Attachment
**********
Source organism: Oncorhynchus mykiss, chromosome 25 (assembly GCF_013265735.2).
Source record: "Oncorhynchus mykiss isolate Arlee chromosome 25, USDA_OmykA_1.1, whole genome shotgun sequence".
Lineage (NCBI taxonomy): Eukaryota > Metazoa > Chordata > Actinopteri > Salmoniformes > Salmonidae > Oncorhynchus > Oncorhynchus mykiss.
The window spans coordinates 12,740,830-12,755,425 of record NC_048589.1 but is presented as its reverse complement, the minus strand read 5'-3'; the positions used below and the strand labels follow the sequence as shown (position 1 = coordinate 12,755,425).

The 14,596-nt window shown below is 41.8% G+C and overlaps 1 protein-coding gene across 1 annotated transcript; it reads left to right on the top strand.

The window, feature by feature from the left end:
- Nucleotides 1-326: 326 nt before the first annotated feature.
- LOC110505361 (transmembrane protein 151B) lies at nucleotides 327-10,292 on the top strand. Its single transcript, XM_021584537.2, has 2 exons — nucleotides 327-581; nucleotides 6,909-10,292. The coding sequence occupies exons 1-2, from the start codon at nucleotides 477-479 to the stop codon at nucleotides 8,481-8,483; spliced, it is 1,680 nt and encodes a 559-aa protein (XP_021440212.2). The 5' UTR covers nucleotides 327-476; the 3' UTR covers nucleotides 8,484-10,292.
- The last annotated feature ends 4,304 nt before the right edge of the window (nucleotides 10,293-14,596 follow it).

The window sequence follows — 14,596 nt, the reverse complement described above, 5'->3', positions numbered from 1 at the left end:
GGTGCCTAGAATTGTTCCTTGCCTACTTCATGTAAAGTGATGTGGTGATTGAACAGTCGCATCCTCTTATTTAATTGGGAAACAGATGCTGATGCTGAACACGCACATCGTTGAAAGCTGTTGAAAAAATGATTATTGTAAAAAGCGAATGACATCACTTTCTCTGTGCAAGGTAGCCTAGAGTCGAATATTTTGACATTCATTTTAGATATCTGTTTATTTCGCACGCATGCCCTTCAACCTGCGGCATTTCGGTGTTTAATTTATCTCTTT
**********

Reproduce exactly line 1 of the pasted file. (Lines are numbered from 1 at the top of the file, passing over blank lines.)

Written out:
Source organism: Oncorhynchus mykiss, chromosome 25 (assembly GCF_013265735.2).